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JOC Guide to Trucking, August 2018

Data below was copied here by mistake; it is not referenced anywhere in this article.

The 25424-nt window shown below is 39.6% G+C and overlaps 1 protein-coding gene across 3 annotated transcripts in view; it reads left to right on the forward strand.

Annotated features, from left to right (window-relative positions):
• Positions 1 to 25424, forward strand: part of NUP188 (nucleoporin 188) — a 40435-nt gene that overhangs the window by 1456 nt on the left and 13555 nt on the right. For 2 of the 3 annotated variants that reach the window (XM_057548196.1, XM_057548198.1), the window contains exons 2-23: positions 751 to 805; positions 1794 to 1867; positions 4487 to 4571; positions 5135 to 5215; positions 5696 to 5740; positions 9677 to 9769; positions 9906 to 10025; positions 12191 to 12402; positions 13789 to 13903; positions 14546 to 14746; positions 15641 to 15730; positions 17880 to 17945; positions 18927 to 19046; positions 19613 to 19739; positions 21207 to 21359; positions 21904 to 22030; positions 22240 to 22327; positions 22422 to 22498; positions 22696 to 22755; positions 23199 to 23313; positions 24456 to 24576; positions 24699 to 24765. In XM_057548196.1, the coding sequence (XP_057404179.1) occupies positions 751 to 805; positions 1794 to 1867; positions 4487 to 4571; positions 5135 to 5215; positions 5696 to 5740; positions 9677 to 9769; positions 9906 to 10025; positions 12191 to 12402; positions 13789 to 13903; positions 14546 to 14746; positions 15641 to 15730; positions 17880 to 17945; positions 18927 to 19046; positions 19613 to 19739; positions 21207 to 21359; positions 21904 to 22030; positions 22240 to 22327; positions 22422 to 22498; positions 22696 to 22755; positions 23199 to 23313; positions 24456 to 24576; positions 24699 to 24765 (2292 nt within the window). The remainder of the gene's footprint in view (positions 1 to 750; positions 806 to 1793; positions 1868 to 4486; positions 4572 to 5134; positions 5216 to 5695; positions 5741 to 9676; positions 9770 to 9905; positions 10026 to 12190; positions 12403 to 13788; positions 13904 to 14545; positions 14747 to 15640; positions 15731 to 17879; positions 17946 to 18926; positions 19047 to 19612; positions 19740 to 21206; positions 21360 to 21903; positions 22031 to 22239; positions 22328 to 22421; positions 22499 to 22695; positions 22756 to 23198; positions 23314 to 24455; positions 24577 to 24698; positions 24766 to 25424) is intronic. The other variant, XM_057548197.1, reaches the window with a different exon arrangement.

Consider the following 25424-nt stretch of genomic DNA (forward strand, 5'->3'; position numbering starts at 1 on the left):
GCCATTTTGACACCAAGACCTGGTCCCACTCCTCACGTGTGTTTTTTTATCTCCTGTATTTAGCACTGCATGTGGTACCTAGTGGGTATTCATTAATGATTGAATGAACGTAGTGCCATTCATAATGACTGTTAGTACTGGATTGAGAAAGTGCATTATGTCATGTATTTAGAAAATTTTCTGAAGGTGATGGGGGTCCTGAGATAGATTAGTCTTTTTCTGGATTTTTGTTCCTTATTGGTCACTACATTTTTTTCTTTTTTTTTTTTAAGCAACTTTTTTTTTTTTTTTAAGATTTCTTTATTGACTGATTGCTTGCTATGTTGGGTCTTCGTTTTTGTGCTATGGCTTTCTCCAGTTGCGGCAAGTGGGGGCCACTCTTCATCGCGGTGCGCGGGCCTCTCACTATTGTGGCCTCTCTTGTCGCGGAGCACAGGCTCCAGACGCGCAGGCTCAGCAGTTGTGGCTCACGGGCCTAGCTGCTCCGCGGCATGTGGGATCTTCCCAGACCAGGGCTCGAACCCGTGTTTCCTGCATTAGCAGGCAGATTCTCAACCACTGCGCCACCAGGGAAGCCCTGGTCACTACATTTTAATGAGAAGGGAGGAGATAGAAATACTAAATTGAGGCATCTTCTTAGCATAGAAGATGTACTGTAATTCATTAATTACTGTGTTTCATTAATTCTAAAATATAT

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August 2018 | The Journal of Commerce 7 2018 JOC Guide to Trucking Cover Story To Regan, that reset means the age of cheap surface transportation is over. An era that began with dereg- ulation of airlines in 1978 and then rail and trucking in 1980 is closing as technology gives even lone truckers tools needed to cost and price their services to the half-penny. Cheap transportation and so- called free shipping helped create the modern US economy. "Why are apples that grow in Pennsylvania, miles from my house, getting trucked across the country, while I'm getting apples from Washington state? Cheap transportation," Jindel said. Transportation was relatively cheap in part because motor carriers often did not know their true costs, and were unable to raise pricing sub- stantially except in boom markets like 2004-2005, and then only until the economy declined and the mar- ket turned, as it did in 2006-2009. That was then. Rapid develop- ment of technology is changing the trucking market, putting business management and pricing tools in the hands of large and small carriers alike. Just note the proliferation of digital marketplaces targeting truck drivers with mobile applications. "The quality of information carriers and the tools they have today are light years ahead of where they were 14 years go," Regan said. "The value of a carrier's assets can be much better assessed and priced than 14 years ago. The players are better prepared to play the game." The e-commerce factor Compared to 14 years ago, the US economy is bigger, trucking is bigger, and e-commerce is a much bigger factor in both. Third-party logistics providers play a much bigger role in shipper supply chains and trucking, representing about 25 percent of less-than-truckload revenue. Shippers faced a broader set of supply chain challenges today than 14 years ago, but they also have more opportunities to try out di erent logistics and multimodal options. For one, intermodal rail plays a big- ger role in the surface transportation market than it did in 2004-2005. Within trucking, the number of companies with more than $1 billion in annual revenue has doubled since 2003, and in the US now stands at 25 carriers. While trucking is still a fragmented business with hundreds of thousands of small companies, the biggest carriers are, well, bigger. Trucks moved 9.1 billion tons of freight in 2003. By 2017, that fi gure topped 10.4 billion tons, according to the American Trucking Associations. And, despite the driver shortage, there are more truckers today than ever: 1,748,140 US tractor-trailer TIGHT AS A DRUM With peak season here and driver seats empty, the growing economy and e-commerce are taxing the US supply chain By William B. Cassidy The number of trucking companies with more than $1 billion in annual revenue.

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